Civil twilight refers to when the sun is no more than 6 degrees below the horizon.

As an RPA pilot, you can access the beginning and end of daylight information through NAIPS day and end of day. (First-Light, Last-Light)

Manned Airport Operation
The basic guideline are as follows:
- Left turns unless otherwise specified in ERSA
- 500 ft for low performance (slow) traffic
- 1000 ft for medium performance aircraft
- 1500 ft for high performance traffic
- Aircraft will be lower on base and final

Remember, as per the Instrument Flight Rules (IFR), always note that an aircraft may arrive out of cloud from an unexpected direction.

There are two types of Notice to Airmen (NOTAM):
- Airport NOTAMs
- Head office NOTAMs

NOTAMs are used to alert pilot and crews of information required for safe operation of the aircraft. Remote aircraft NOTAMs are written by CASA/AA/Airport ARO.

NOTAMs contain information regarding the following:
- Aircraft type and height
- Latitude and longitude of area
- Operation area description from nearest known location (Aviation)
- Size and visibility of aircraft
- Broadcast frequency and times
- Periods of activity
- Planned operating levels

GNSS: Globe Navigation Satellite System is a system that uses satellites to provide autonomous geo-spatial positioning.

GPS: the American Government Satellite System, consists of 24 satellites in medium orbit.

GLONASS: the Russian Defence Satellite System, consists of 24 satellites in the medium orbit.

Galileo: is the global navigation satellites system created by the European Union (EU).

There are two frequencies delivered by GPS satellites: L1 at 1575.42 Mhz and L2 at 1227.6 Mhz.

L1 modulated by two codes:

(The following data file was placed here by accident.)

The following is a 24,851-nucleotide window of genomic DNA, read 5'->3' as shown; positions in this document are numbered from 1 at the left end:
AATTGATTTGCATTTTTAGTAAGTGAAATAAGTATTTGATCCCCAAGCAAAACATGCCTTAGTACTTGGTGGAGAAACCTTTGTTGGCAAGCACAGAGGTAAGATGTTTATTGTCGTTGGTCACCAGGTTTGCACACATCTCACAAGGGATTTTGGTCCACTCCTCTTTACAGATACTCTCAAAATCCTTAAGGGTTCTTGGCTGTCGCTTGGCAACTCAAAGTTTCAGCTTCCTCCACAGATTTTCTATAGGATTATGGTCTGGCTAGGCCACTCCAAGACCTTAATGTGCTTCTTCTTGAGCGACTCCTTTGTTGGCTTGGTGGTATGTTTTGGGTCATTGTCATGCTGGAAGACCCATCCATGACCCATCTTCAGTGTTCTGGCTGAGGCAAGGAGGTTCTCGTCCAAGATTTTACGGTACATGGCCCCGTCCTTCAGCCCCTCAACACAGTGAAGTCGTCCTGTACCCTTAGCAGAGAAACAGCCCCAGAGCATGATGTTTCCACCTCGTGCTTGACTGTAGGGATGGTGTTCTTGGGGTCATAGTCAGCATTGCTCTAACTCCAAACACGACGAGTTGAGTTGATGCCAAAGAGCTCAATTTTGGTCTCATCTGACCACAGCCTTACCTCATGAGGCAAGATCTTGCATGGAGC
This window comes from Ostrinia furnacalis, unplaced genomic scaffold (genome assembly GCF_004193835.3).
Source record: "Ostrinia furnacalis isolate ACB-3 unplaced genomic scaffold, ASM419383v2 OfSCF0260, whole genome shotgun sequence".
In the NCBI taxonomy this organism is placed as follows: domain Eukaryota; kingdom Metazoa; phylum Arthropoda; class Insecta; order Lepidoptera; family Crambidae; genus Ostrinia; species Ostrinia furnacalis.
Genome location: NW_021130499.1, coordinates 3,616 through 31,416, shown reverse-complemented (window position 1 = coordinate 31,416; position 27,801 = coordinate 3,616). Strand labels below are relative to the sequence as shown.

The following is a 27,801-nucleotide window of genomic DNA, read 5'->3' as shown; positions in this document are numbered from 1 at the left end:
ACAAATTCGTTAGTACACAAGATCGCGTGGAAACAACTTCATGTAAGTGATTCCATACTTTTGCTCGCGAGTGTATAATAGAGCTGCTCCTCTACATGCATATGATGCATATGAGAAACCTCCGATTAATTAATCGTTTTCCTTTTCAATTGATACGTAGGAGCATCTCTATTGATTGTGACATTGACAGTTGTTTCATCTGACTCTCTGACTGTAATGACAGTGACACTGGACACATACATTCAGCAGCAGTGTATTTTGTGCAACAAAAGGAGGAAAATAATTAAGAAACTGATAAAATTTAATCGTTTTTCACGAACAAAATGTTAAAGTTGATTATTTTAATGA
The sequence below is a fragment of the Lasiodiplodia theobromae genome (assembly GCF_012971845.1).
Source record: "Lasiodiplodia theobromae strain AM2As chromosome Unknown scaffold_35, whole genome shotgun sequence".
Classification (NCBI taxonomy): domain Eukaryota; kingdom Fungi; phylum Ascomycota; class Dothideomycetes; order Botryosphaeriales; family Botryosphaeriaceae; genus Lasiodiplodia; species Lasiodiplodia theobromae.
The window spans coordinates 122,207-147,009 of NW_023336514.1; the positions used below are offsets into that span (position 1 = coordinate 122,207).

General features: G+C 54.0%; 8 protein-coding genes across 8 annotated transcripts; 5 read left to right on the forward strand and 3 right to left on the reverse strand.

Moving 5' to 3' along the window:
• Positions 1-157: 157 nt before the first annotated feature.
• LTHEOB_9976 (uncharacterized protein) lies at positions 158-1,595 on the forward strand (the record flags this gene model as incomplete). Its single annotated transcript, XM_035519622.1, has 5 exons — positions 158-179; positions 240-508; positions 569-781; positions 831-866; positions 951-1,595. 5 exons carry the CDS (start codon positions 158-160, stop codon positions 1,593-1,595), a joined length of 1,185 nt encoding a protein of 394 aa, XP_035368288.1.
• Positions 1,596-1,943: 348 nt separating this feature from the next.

- the coarse / acquisition (C/A) code also known as civilian code
- precision / secure (P/Y) code, reserved by cryptographic techniques to military and authorized civilian users.

L2 only contains the precise code.

GNSS Errors
- Satellite Clock Error - clock drift phenomena
- Ephemeris Error - satellite's location
- Ionospheric Error - ionosphere layer delay
- Tropospheric Error - close to Earth's surface, temperature, density, pressure or humidity changes
- Multipath Error - GNSS signal reflected from an object
- Receiver Error - hardware inaccuracies

Troposphere: 7~16 km
Tropopause
Stratosphere: 50 km
Stratopause
Mesospere: 80 km
Mesopause
Thermosphere: 500 km
Thermopause
Outer Space

Aeroplanes can often fly into and through multiple time zones. Thus all forecasts are expressed in ZULU time (GMT).

GMT: Greenwich Mean Time

Cloud Amounts:
- OVE: Overcast
- BKN: 5-7 Eights of cloud cover
- SCT: 3-4 Eights of cloud cover
- FEW: 1-2 Eights of cloud cover
- SKC: No cloud

Cloud Height
In a METAR or a SPECI the cloud base height is expressed by a 3-digit number and expresses the height in hundreds or thousands of feet.
030 means 030 x 100 = 3000 feet

Abbreviations for Cloud
- ST: Stratiform
- CU: Cumulus
- STCU: Strata Cumulus
- SHRA: Shower of rain
- DZ: Drizzle
- GR: Hail
- TS: Thunderstorms
- Tempo: Periods of up to 1 hour
- Inter: Periods of up to 1/2 an hour

ARFOR: Area Forecast
NOTAM: Notice to Airmen
METAR: Met Aerodrome Report
SPECI: Special Report
AIRMET: Airmen's Meteorological Information
SIGMET: Significant Meteorology Report
NAIPS: National Aeronautical Information Processing System

Synoptic Charts: The synoptic charts indicate the pressure being experienced on the surface of the earth.

The lines on the synoptic chart are called "Isobars" and they indicate areas of equal pressure. Synoptic charts indicate the following:
- High pressure system
- Low pressure system
- Cold fronts
- Warm fronts
- Troughs
- Ridges
- COL

As the air rises and sinks the rotation of the earth causes the air mass to rotate in a particular direction.

In the southern hemisphere this rotation is:
Anti clockwise around a HIGH
Clockwise for a LOW

This rotation is known as the Coriolis Effect.

Thunderstorms can generate high wind speeds and gusts that will exceed the control abilities of most RPA's, as well as producing hail, lightening and severe turbulence. All of which need to be avoided by the RPA.

NAIPS: National Aeronautical Information Processing System

NAIPS can be used to find:
- local weather conditions
- local weather forecast
- area weather forecasts
- NOTAMS

An antenna is used to convert electrical energy into radio waves which enable communication or instruction between two points.

There are usually a radio transmitter and receiver.